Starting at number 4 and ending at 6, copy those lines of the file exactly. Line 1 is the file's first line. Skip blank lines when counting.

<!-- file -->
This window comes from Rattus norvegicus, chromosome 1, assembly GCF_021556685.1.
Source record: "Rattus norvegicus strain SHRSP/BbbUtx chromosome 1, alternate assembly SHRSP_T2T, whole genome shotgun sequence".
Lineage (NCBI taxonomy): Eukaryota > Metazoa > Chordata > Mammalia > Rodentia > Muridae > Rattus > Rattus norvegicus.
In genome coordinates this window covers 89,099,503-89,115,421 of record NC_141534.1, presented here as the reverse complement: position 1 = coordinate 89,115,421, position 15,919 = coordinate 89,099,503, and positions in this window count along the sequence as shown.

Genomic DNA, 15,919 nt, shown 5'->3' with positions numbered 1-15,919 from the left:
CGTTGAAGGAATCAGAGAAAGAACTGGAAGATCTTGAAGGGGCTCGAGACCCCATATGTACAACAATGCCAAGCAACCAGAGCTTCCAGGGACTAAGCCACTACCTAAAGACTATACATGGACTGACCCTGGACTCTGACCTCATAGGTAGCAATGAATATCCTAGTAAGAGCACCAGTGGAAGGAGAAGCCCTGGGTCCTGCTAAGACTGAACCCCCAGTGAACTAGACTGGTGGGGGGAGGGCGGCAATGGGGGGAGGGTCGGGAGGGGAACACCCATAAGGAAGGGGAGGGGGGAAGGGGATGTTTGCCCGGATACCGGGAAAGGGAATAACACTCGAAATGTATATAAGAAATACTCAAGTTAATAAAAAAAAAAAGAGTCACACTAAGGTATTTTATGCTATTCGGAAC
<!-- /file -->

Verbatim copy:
In genome coordinates this window covers 89,099,503-89,115,421 of record NC_141534.1, presented here as the reverse complement: position 1 = coordinate 89,115,421, position 15,919 = coordinate 89,099,503, and positions in this window count along the sequence as shown.

Genomic DNA, 15,919 nt, shown 5'->3' with positions numbered 1-15,919 from the left:
CGTTGAAGGAATCAGAGAAAGAACTGGAAGATCTTGAAGGGGCTCGAGACCCCATATGTACAACAATGCCAAGCAACCAGAGCTTCCAGGGACTAAGCCACTACCTAAAGACTATACATGGACTGACCCTGGACTCTGACCTCATAGGTAGCAATGAATATCCTAGTAAGAGCACCAGTGGAAGGAGAAGCCCTGGGTCCTGCTAAGACTGAACCCCCAGTGAACTAGACTGGTGGGGGGAGGGCGGCAATGGGGGGAGGGTCGGGAGGGGAACACCCATAAGGAAGGGGAGGGGGGAAGGGGATGTTTGCCCGGATACCGGGAAAGGGAATAACACTCGAAATGTATATAAGAAATACTCAAGTTAATAAAAAAAAAAAGAGTCACACTAAGGTATTTTATGCTATTCGGAAC